Incredibly, the dominant Ganassi cars of Franchitti and Dixon had been short-filled! They’d held the advantage between them all race long, only to throw it away by gambling on a yellow.. or simply by making an error.

JR Hildebrand was left in the lead for the final run to home. I have to be honest, I hadn’t clocked he was good to the end at this point. I assumed he would be the next one to duck into the pits.. but the laps kept ticking down. 3 to go. 2 to go. White flag to signal the final lap, he’s going to do it! This was something special, a rookie in the series was going to win their biggest race, one of the big pillars of motorsport.

Except… he didn’t win. Charlie Kimball was minding his own business at the tail of the lead lap trying to make the end of the race. Hildebrand comes up behind him in turn 3, somewhat faster it must be said, and has to make the choice of holding back or passing him through turn 4. People had been lapping cars in turn 4 all day so he decides to make the move.. but goes too high, into the marbles, into the wall. To his credit he still mashes the throttle whilst his car is still at speed dragging along the wall, anything to get to the finish line! It nets him second position in his first Indy 500 which is still an incredible result.

As JR scraped along that wall a white car flashed by in between he and Kimball. For a few moments – which seemed much longer but can’t have been – nobody knew who had won, not on the TV broadcast, not on Twitter or anywhere else. Partly I suspect because the livery was unfamiliar, possibly because we hadn’t seen much of him all day despite having run in the top 6 for a lot of the race. Then it was announced:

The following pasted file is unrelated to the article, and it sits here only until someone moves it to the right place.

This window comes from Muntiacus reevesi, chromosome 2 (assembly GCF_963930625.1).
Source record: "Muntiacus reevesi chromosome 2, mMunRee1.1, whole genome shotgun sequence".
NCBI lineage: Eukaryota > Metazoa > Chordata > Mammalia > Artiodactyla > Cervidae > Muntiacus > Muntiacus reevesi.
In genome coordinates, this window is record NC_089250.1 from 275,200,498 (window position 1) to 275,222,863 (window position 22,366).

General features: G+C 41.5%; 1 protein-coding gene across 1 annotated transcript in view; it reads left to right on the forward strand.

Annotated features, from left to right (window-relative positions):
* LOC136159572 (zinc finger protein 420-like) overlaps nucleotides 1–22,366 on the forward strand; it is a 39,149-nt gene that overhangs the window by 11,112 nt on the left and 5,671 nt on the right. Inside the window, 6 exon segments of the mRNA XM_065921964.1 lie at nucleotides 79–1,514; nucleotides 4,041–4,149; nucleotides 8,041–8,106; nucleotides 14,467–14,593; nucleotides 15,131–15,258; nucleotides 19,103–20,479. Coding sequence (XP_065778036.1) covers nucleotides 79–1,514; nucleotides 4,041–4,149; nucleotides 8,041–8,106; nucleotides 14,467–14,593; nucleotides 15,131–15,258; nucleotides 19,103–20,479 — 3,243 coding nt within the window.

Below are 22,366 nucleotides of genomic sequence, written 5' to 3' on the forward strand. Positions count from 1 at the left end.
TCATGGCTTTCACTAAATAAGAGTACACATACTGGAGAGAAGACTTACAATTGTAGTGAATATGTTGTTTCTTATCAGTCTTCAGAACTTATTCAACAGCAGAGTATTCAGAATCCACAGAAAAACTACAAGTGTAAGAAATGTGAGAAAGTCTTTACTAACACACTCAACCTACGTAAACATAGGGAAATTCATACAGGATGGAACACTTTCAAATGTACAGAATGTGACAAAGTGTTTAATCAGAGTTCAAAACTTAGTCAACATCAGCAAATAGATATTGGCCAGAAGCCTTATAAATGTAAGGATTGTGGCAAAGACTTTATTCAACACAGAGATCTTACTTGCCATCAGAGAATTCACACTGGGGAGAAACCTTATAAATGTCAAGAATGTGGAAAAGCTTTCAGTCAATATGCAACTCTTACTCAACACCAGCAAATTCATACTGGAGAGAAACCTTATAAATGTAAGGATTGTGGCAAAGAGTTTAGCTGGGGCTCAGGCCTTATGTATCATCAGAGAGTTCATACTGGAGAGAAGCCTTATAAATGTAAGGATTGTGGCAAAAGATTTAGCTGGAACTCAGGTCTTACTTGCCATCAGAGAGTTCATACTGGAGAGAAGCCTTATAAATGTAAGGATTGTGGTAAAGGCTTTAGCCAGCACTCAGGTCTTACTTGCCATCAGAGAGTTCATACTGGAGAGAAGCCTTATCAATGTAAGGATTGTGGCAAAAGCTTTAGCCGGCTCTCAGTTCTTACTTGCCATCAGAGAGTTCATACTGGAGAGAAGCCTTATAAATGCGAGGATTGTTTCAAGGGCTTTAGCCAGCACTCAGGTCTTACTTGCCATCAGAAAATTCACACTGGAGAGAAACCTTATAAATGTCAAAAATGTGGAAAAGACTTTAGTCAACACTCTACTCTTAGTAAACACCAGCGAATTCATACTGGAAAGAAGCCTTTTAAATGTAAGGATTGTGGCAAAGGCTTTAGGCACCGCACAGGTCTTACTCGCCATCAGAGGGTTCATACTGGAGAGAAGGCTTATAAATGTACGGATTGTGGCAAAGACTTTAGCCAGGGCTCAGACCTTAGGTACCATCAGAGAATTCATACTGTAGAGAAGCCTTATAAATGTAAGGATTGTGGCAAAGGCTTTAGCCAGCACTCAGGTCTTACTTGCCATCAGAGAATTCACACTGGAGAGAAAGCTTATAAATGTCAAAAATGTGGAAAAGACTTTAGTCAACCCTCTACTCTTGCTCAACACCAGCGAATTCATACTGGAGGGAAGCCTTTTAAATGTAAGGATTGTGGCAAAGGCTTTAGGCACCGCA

Dan Wheldon won the Indy 500 in a one-off entry for Bryan Herta Autosport! A phenomenal result from a man who always runs well at Indy no matter what his fortunes are elsewhere, one of the ‘nice guys’ of the paddock, and that label also applies to his team boss Bryan Herta. I was a fan of Herta when he was driving and I’m so pleased he’s won this race as an owner, along with assistance from the team of the amazing Sam Schmidt.

Chaos ensued. I’ve seen fans at the Indy 500 that cheery and ecstastic once before and that was when Helio Castroneves won the race after acquittal at a tax trial which could’ve seen him jailed. Yet these fans seemed even louder and there were more of them! The place was jumping. Wheldon was crying on the radio and again on the podium. The US was denied a home winner at the last turn but nobody could argue against a Wheldon win, he puts so much into Indy and I sense the locals treat him as one of their own.

If you missed the race or want to relive it, do watch these 15-minutes of highlights from the official IndyCar YouTube channel. You just have sit through some abysmal commentary from the track feed, which is so poor it even makes IMS Radio (also included) sound professional when really it is tear-your-hair-out frustrating to listen to. The video is still worth watching.

What a race. After some lean years Indy is once again back where it belongs as one of the great pillars of world motorsport. Fantastic!

Result

  1. Wheldon (Herta)
  2. Hildebrand (Panther)
  3. Rahal (Ganassi)
  4. Kanaan (KV)
  5. Dixon (Ganassi)
  6. Servia (Newman/Haas)
  7. Baguette (Rahal Letterman Lanigan)
  8. Scheckter (KV)
  9. M.Andretti (Andretti)
  10. Patrick (Andretti)

Driver Points

  1. Power 194 (14th)
  2. Franchitti 178 (12th)
  3. Servia 150 (6th)
  4. Kanaan 135 (4th)
  5. Dixon 129 (5th)
  6. Rahal 120 (3rd)

Amazingly both Power and Franchitti took a similar points hit, so there’s no change at the top.

The next event was the double-header Firestone Twin 275s at Fort Worth on Saturday 11th June, which I haven’t really seen yet. The next event after this post goes up is the Milwaukee 225 on 19th June.